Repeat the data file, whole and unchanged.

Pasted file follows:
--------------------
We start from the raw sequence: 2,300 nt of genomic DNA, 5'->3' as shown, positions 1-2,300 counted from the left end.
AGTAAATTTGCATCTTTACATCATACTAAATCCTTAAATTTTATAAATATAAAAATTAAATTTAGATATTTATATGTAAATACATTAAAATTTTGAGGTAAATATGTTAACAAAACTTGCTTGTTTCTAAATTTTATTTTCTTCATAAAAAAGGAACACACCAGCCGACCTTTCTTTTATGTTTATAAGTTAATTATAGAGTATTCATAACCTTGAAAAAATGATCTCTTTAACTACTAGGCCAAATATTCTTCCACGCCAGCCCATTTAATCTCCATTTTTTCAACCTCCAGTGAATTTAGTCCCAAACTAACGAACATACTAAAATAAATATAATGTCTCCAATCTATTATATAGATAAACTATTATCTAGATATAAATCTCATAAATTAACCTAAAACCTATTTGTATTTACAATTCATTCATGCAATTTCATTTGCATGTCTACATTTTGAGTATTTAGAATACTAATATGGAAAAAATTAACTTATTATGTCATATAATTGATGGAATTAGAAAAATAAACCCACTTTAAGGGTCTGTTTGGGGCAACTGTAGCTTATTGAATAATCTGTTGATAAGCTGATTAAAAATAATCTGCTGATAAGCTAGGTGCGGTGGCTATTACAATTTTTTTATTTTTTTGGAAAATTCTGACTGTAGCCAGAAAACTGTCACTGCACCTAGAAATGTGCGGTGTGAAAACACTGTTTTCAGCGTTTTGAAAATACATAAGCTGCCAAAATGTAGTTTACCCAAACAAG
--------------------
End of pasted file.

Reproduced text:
We start from the raw sequence: 2,300 nt of genomic DNA, 5'->3' as shown, positions 1-2,300 counted from the left end.
AGTAAATTTGCATCTTTACATCATACTAAATCCTTAAATTTTATAAATATAAAAATTAAATTTAGATATTTATATGTAAATACATTAAAATTTTGAGGTAAATATGTTAACAAAACTTGCTTGTTTCTAAATTTTATTTTCTTCATAAAAAAGGAACACACCAGCCGACCTTTCTTTTATGTTTATAAGTTAATTATAGAGTATTCATAACCTTGAAAAAATGATCTCTTTAACTACTAGGCCAAATATTCTTCCACGCCAGCCCATTTAATCTCCATTTTTTCAACCTCCAGTGAATTTAGTCCCAAACTAACGAACATACTAAAATAAATATAATGTCTCCAATCTATTATATAGATAAACTATTATCTAGATATAAATCTCATAAATTAACCTAAAACCTATTTGTATTTACAATTCATTCATGCAATTTCATTTGCATGTCTACATTTTGAGTATTTAGAATACTAATATGGAAAAAATTAACTTATTATGTCATATAATTGATGGAATTAGAAAAATAAACCCACTTTAAGGGTCTGTTTGGGGCAACTGTAGCTTATTGAATAATCTGTTGATAAGCTGATTAAAAATAATCTGCTGATAAGCTAGGTGCGGTGGCTATTACAATTTTTTTATTTTTTTGGAAAATTCTGACTGTAGCCAGAAAACTGTCACTGCACCTAGAAATGTGCGGTGTGAAAACACTGTTTTCAGCGTTTTGAAAATACATAAGCTGCCAAAATGTAGTTTACCCAAACAAG